Nick Ray: 2014 – DAY 1 … the morning’s catch

6th April, 2014 —   

Here we are again. I’m thoroughly exhausted and it’s just the start of the challenge! We spent the weekend up at Buxton at the in-laws property. Our bees are now located up there, no longer on our shed roof. We were ‘rescuing’ honey pre-winter. For each of the four hives, we’ve stolen their third room – so they’re not too happy!

This year we’re keen to grow on the learnings from the previous years’ challenges. We’re focusing on ‘home produce’, and have broadly set our goals on sourcing from within Victoria. We’ve also decided that for food that doesn’t meet this criteria, we’ll find out as many parts of it’s hidden story as is possible. So this year it’s more about a deeper exploration of the food we do eat.

The family was keen to enjoy the perks of a restricted eating week, so Janet made the most enormous chocolate cake last night (before the trial began), as a last hurrah! Talitha pointed out that it was ‘made here, so that’s local!’. (It did have had local raspberries, and very unlocal chocolate).

Breakfast. Was thinking of eggs, but read the label on the eggs in my mother-in-laws fridge. Totally devoid of any meaningful information. Could be from anywhere (in Australia). This has got to be ‘worst-practice labelling’.

So instead opted for a fruit combo. Apples and pears from Poppy’s orchard (a small cluster of about 16 trees we planted about 5 years back at the in-laws), rhubarb and raspberries from the garden here, and neighbors passionfruit. Nicely surrounded by the kids Autumn leaf collection.


The morning saw us traveling the 1.5kms down to the Buxton Trout Farm. A great place to reconnect with the life of our food. Took the kids to do some “easy” fishing. It’s cheating really cause you’re guaranteed a catch, however it did take us a good hour to get the 3 trout we came for. Some good lessons in technique and patience, and Charlie taught us all how to eloquently whack a fish on the head and make sure it was dead. I was hoping he’d get the somber significance of the life given up for our meal. I suspect it was somewhat lost given the excitement. It’s worth noting that the fish pellets – their food – comes from Tasmania supplied through Skretting, the world’s largest producer of feeds for farmed fish. Skretting is a  subsidiary of Dutch feed group Nutreco.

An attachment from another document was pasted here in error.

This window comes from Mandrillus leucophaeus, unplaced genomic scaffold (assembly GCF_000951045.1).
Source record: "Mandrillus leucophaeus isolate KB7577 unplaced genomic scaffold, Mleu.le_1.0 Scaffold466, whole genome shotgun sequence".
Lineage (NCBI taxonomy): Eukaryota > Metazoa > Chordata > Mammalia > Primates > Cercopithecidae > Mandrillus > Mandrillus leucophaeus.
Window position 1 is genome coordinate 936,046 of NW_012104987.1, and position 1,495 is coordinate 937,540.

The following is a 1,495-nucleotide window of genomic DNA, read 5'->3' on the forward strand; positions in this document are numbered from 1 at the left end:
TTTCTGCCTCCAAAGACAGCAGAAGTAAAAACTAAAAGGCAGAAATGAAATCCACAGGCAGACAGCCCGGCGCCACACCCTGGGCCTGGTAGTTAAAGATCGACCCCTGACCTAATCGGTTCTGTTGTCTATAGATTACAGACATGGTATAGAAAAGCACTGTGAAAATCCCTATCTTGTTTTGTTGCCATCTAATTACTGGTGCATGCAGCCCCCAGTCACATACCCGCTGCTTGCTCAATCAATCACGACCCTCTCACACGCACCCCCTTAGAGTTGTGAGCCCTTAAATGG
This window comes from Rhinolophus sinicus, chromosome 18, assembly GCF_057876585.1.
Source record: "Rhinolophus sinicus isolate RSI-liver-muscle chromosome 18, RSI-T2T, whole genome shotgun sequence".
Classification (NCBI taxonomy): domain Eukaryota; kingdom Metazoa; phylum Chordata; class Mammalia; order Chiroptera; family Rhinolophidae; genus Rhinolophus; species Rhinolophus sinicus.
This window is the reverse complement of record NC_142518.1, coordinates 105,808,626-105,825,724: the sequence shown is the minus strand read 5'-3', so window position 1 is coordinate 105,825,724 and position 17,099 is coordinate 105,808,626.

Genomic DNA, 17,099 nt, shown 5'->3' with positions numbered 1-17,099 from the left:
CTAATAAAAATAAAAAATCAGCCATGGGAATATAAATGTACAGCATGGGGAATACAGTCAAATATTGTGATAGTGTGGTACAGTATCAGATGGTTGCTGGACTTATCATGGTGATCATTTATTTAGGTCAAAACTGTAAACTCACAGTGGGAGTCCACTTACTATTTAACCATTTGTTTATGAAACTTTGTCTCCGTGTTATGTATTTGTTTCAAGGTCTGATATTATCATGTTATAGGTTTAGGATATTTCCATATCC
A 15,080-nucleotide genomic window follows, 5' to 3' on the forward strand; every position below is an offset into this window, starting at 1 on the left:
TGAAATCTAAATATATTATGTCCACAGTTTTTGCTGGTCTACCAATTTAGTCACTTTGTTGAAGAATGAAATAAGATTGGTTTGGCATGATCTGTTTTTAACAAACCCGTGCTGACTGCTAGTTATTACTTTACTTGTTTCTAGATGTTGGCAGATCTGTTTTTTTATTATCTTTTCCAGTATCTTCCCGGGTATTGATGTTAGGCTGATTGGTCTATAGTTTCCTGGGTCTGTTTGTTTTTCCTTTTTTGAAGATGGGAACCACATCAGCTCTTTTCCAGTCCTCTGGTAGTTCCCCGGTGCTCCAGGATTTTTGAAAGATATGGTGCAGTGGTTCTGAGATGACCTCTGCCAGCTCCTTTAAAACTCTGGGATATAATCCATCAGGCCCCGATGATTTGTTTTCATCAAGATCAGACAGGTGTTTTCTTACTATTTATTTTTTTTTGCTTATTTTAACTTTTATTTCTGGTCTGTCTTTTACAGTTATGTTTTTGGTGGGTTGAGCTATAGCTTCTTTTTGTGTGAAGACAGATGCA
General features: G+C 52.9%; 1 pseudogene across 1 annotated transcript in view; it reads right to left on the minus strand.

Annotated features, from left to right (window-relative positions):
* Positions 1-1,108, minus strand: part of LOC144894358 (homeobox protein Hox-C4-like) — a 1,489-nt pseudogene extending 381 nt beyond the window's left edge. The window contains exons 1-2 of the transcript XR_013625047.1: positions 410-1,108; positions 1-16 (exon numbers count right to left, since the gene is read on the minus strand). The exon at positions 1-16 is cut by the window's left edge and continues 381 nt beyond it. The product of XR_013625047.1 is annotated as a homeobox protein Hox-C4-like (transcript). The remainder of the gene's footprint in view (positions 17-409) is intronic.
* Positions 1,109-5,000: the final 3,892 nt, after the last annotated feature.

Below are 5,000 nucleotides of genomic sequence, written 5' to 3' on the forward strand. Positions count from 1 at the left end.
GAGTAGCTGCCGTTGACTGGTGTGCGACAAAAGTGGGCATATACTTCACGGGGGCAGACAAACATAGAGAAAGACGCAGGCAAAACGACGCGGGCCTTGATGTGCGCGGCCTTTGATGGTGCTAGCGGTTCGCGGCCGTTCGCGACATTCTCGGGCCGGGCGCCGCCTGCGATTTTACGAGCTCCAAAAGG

Our amazing lunch also included some Tower mushrooms found on the property and tomatoes and cucumbers grown in the veggie patch.  I made a point of totally cleaning up the trout  –  skin and all – even ate the eye balls to impress the kids!

Afternoon tea saw ‘Nanny-made scones’ with Eltham orange jam. Wheat, milk, butter, salt, sugar – I have no idea where the specific components came from. I’ll paint some general pictures of where these items are sourced from in later posts this week.

A big 107km trip back to Melbourne, for soup from the freezer. Made from carrots and pumpkin from our WOC veggie box.  I’m not entirely sure where the veg has come from, but looking back on my WOC box past notes, the carrots could be from Busch Organics, Hillside in East Gippsland (279kms), and pumpkin from Green Gully Organics in Cockatoo (67 kms).  Or not….


See other year’s Blogs                                     See DAY 2     >>

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Name: Nick Ray
Suburb: Footscray
State: VIC
Team: Westies
Size: Feast-sized

Nick Ray's Challenges

  • Source local meat & cheeses
  • Shop at a local food coop, buy in bulk, take your own containers
  • Shop at a local food coop, buy in bulk, take your own containers
  • Shop at a local food coop, buy in bulk, take your own containers
  • Buy cruelty free eggs (laid by happy chooks!)
  • Go foraging! - eat edible weeds
  • Harvest and eat food from your own garden
  • Cook with seasonal produce
  • Go plastic-free packaging
  • Go plastic-free packaging
  • Go plastic-free packaging
  • Start a worm farm
  • Visit a local commuity garden
  • Join a food coop
  • Join a CSA farm
  • Speak with your school canteen about local sourcing